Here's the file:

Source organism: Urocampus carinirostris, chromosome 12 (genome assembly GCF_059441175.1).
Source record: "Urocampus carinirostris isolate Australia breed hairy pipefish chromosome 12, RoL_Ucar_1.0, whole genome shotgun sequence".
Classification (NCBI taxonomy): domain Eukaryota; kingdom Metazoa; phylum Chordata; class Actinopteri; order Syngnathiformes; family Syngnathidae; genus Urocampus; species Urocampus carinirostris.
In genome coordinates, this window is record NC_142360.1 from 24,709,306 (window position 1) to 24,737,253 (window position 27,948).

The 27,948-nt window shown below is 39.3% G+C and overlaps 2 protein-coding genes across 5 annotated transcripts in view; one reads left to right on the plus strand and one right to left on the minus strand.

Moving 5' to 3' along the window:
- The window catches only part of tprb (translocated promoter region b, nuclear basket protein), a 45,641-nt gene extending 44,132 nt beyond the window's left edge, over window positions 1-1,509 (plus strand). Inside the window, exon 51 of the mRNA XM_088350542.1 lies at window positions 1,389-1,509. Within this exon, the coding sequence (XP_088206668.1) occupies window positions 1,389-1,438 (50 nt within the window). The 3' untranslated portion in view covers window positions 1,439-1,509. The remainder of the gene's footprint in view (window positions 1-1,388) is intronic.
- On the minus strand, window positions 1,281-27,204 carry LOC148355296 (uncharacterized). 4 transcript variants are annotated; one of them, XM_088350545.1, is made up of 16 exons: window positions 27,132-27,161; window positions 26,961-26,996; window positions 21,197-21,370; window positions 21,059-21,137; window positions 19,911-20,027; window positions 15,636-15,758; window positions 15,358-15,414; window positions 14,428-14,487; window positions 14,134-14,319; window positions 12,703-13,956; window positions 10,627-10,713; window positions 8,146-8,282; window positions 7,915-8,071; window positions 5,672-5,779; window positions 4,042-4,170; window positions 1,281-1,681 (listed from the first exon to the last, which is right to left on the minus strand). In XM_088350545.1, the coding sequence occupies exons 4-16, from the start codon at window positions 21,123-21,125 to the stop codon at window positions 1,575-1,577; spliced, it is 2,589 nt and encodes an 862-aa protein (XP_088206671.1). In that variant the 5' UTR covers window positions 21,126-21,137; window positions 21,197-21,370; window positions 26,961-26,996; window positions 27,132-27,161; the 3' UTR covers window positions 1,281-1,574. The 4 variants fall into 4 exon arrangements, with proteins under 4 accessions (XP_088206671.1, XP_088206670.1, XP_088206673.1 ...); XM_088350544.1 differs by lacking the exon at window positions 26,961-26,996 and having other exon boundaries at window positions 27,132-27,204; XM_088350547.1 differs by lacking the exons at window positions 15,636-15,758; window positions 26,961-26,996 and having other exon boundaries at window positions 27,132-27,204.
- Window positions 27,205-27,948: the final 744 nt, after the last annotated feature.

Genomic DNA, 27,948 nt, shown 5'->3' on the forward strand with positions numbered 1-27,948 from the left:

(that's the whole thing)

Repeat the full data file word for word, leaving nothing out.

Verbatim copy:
Source organism: Urocampus carinirostris, chromosome 12 (genome assembly GCF_059441175.1).
Source record: "Urocampus carinirostris isolate Australia breed hairy pipefish chromosome 12, RoL_Ucar_1.0, whole genome shotgun sequence".
Classification (NCBI taxonomy): domain Eukaryota; kingdom Metazoa; phylum Chordata; class Actinopteri; order Syngnathiformes; family Syngnathidae; genus Urocampus; species Urocampus carinirostris.
In genome coordinates, this window is record NC_142360.1 from 24,709,306 (window position 1) to 24,737,253 (window position 27,948).

The 27,948-nt window shown below is 39.3% G+C and overlaps 2 protein-coding genes across 5 annotated transcripts in view; one reads left to right on the plus strand and one right to left on the minus strand.

Moving 5' to 3' along the window:
- The window catches only part of tprb (translocated promoter region b, nuclear basket protein), a 45,641-nt gene extending 44,132 nt beyond the window's left edge, over window positions 1-1,509 (plus strand). Inside the window, exon 51 of the mRNA XM_088350542.1 lies at window positions 1,389-1,509. Within this exon, the coding sequence (XP_088206668.1) occupies window positions 1,389-1,438 (50 nt within the window). The 3' untranslated portion in view covers window positions 1,439-1,509. The remainder of the gene's footprint in view (window positions 1-1,388) is intronic.
- On the minus strand, window positions 1,281-27,204 carry LOC148355296 (uncharacterized). 4 transcript variants are annotated; one of them, XM_088350545.1, is made up of 16 exons: window positions 27,132-27,161; window positions 26,961-26,996; window positions 21,197-21,370; window positions 21,059-21,137; window positions 19,911-20,027; window positions 15,636-15,758; window positions 15,358-15,414; window positions 14,428-14,487; window positions 14,134-14,319; window positions 12,703-13,956; window positions 10,627-10,713; window positions 8,146-8,282; window positions 7,915-8,071; window positions 5,672-5,779; window positions 4,042-4,170; window positions 1,281-1,681 (listed from the first exon to the last, which is right to left on the minus strand). In XM_088350545.1, the coding sequence occupies exons 4-16, from the start codon at window positions 21,123-21,125 to the stop codon at window positions 1,575-1,577; spliced, it is 2,589 nt and encodes an 862-aa protein (XP_088206671.1). In that variant the 5' UTR covers window positions 21,126-21,137; window positions 21,197-21,370; window positions 26,961-26,996; window positions 27,132-27,161; the 3' UTR covers window positions 1,281-1,574. The 4 variants fall into 4 exon arrangements, with proteins under 4 accessions (XP_088206671.1, XP_088206670.1, XP_088206673.1 ...); XM_088350544.1 differs by lacking the exon at window positions 26,961-26,996 and having other exon boundaries at window positions 27,132-27,204; XM_088350547.1 differs by lacking the exons at window positions 15,636-15,758; window positions 26,961-26,996 and having other exon boundaries at window positions 27,132-27,204.
- Window positions 27,205-27,948: the final 744 nt, after the last annotated feature.

Genomic DNA, 27,948 nt, shown 5'->3' on the forward strand with positions numbered 1-27,948 from the left: